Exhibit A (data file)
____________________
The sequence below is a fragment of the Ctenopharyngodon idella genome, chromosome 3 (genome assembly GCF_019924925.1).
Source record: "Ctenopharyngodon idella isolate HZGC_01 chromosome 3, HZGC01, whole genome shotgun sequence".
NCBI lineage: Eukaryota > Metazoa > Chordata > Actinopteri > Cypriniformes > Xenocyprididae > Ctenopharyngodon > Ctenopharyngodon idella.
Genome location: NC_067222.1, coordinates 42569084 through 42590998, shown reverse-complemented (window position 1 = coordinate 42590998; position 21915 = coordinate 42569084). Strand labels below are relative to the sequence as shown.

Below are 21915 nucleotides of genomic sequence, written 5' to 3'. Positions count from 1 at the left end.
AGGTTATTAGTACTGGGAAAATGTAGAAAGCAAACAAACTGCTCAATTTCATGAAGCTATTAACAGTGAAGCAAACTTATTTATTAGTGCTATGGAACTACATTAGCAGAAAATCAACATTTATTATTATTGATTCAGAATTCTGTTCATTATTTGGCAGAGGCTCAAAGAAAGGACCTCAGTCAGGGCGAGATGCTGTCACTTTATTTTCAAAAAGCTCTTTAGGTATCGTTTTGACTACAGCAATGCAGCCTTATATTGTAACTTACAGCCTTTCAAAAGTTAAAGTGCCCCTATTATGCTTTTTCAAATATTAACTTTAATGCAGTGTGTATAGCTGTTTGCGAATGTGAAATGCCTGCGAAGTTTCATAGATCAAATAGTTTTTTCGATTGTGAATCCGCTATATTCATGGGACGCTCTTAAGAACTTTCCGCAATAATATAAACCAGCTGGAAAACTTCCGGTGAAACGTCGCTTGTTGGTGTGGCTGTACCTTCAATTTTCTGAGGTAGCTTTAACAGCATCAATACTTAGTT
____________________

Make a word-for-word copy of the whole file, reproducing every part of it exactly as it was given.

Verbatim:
The sequence below is a fragment of the Ctenopharyngodon idella genome, chromosome 3 (genome assembly GCF_019924925.1).
Source record: "Ctenopharyngodon idella isolate HZGC_01 chromosome 3, HZGC01, whole genome shotgun sequence".
NCBI lineage: Eukaryota > Metazoa > Chordata > Actinopteri > Cypriniformes > Xenocyprididae > Ctenopharyngodon > Ctenopharyngodon idella.
Genome location: NC_067222.1, coordinates 42569084 through 42590998, shown reverse-complemented (window position 1 = coordinate 42590998; position 21915 = coordinate 42569084). Strand labels below are relative to the sequence as shown.

Below are 21915 nucleotides of genomic sequence, written 5' to 3'. Positions count from 1 at the left end.
AGGTTATTAGTACTGGGAAAATGTAGAAAGCAAACAAACTGCTCAATTTCATGAAGCTATTAACAGTGAAGCAAACTTATTTATTAGTGCTATGGAACTACATTAGCAGAAAATCAACATTTATTATTATTGATTCAGAATTCTGTTCATTATTTGGCAGAGGCTCAAAGAAAGGACCTCAGTCAGGGCGAGATGCTGTCACTTTATTTTCAAAAAGCTCTTTAGGTATCGTTTTGACTACAGCAATGCAGCCTTATATTGTAACTTACAGCCTTTCAAAAGTTAAAGTGCCCCTATTATGCTTTTTCAAATATTAACTTTAATGCAGTGTGTATAGCTGTTTGCGAATGTGAAATGCCTGCGAAGTTTCATAGATCAAATAGTTTTTTCGATTGTGAATCCGCTATATTCATGGGACGCTCTTAAGAACTTTCCGCAATAATATAAACCAGCTGGAAAACTTCCGGTGAAACGTCGCTTGTTGGTGTGGCTGTACCTTCAATTTTCTGAGGTAGCTTTAACAGCATCAATACTTAGTT